In part 1, I described a workflow that you can use to retarget a pre-made animation onto another character using HumanIK. Now, I will discuss how you can modify the animation using animation layers. Previously, I mentioned there are some differences in the workflow between Maya and Maya LT. I will explain those differences as we move forward.
By now, you have your original animation applied to your character. However, maybe the animation doesn’t exactly fit your needs, and you would like to change it a little. At this point, you end up using animation layers a lot. For example, if your resulting animation features a character that is “floating” above the Y=0 plane, and/or is not centered, you can fix the issue by using an animation layer to move the character back into position.
This is where the first difference between Maya and Maya LT come into play. In Maya, you can “reference” a scene, meaning you can “reference” your scene with your pre-made character instead of actually importing it. This also results in cleaner scenes since you are not adding any kind of extra data to your final character’s scene (no extra HIK nodes, no left overs, etc.). This is a really cool feature missing in Maya LT, and it forces you to import the pre-made animation.
If you think you need to modify the animation because it’s not exactly what you want, you can also use animation layers to modify it. The animations I get from are rarely 100% what I am looking for, so I end up modifying them all the time (sometimes I only make small adjustments, but sometimes I make heavy modifications). This is not to say Mixamo’s animations are not good. They are definitely good, but sometimes they may not 100% fit what I need. For example, the following video shows an animation I got from Mixamo.
And this is the resulting animation.
The reason I got that animation instead of creating an animation from scratch is simple: using a pre-made animation gave me the mechanics of locomotion right from the start, making it easier to create a believable animation.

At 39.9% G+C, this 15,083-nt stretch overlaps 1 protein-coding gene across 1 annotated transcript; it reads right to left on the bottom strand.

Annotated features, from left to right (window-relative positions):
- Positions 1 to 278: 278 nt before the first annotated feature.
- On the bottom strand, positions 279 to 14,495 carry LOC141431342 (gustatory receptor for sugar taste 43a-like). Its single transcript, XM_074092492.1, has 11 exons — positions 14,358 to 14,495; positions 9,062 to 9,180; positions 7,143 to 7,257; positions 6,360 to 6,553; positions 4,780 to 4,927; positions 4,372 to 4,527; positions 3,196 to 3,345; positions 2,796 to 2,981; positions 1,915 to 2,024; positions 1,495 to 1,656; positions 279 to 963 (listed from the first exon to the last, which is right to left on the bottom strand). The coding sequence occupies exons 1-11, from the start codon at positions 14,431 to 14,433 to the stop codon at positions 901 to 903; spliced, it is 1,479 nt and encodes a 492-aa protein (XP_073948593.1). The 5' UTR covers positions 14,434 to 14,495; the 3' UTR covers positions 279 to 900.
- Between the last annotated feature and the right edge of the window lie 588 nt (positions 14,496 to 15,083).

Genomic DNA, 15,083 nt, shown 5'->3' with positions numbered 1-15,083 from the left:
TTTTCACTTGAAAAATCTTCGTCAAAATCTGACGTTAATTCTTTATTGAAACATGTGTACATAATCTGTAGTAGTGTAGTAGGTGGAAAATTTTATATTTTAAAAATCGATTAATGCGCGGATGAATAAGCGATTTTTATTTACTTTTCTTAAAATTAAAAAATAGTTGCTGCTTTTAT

Depending on your workflow and how much you may need to modify an animation, you may end up creating a lot of animation layers. If you were using Maya, not Maya LT, this wouldn’t be an issue. While I am not sure how many animation layers you can create in Maya, I’ve created up to 10 for a single character. However, in Maya LT you can only create two (a base layer + two extra layers for your modifications). This is definitely something that may make things a lot harder for you in some situations, and I have to say I am not a fan of this limitation.
To circumvent that, I have end up doing two things. First, I try to cram as many adjustments and modifications per layer as possible. For example, I won’t create a layer just for “offset adjustment” (re-centering a character) as I described above, but rather, I will add other things too, like general posture changes, movement adjustments (for example, fixing a position a hand reaches). That way, when I need the second layer, I can use it for final adjustments.
Just like before, when everything is ready, I bake the animation to the bones, delete the unneeded nodes (as explained before), and then export into Unity.
Using pre-made animations to drive your characters in Maya (and ultimately Unity) is very easy in Maya LT. You just need to keep in mind a few things when you are doing it, to avoid problems with the final product.